After years of waiting, the EPA released fuel economy numbers for the Mazda CX-5 diesel.
Mazda has sold a 2.2-liter turbodiesel version of their best-selling CX-5 abroad for years now. However, for the past five years, we’ve been waiting for a U.S.-spec CX-5 diesel to hit the market. Now, after several delays, it appears we’ll finally get a diesel version of Mazda’s most popular crossover. There’s just a slight catch, as the EPA’s Fueleconomy.gov website and Autoblog points out.
If you were expecting the Mazda CX-5 diesel to be much more efficient than the gas engine – as indeed we were – you would be wrong. Surprisingly, the figures aren’t a significant improvement over the naturally-aspirated 2.5-liter gas version we get now. The most efficient front-wheel drive CX-5 diesel gets a 28 City / 31 Highway / 29 Combined mpg rating. By comparison, the gas engine scores 25 City / 31 Highway / 28 Combined mpg. It’s an improvement, sure, but nothing close to the likes of the Chevy Equinox, which manages 39 mpg on the highway.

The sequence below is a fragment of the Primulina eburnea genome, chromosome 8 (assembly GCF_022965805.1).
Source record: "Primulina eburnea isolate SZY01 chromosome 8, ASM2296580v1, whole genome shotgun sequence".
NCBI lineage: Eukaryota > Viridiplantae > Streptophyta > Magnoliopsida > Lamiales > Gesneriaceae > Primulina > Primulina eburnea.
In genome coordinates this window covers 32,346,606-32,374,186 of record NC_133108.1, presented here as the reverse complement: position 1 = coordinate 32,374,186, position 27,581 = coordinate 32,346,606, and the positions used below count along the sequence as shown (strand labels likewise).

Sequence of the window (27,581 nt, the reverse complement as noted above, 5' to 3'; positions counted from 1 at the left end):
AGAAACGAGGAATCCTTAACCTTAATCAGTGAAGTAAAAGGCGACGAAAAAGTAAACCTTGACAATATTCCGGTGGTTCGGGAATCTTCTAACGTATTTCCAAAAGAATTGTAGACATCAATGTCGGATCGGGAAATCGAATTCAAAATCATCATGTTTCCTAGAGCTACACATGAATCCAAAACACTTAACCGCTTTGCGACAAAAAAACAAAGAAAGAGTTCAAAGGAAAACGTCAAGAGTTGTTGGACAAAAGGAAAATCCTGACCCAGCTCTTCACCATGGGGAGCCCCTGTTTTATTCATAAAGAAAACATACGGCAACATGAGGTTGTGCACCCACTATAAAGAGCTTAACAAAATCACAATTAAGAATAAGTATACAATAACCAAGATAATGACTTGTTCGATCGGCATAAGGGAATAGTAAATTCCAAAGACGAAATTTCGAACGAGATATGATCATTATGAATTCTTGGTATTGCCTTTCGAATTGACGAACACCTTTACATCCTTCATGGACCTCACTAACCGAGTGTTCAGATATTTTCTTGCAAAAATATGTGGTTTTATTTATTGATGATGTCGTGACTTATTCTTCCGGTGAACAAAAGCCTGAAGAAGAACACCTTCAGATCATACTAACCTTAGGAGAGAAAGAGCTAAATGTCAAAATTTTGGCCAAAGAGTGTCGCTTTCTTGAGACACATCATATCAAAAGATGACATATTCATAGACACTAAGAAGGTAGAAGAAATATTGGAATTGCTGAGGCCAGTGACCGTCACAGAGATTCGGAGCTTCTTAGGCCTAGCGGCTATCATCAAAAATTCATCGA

The European CX-5 diesel, on the other hand, is rated at the equivalent of 42 U.S. mpg, according to Mazda UK. While the U.S. version isn’t as efficient, it will have better torque than the 2.5-liter gas engine. The naturally-aspirated 2.5-liter unit in the CX-5 produces 187 horsepower and 186 lb-ft of torque. In Europe, the 2.2-liter turbodiesel is less powerful, at 148 horsepower (150 PS). However, it produces 280 lb-ft of torque (380 Nm).
Mazda has not formally announced a launch date for the Mazda CX-5 diesel yet. That said, filings with the California Air Resources Board (CARB) and the EPA listings show the CX-5 Diesel as a 2018 model. Stay tuned to TFLcar.com for more updates!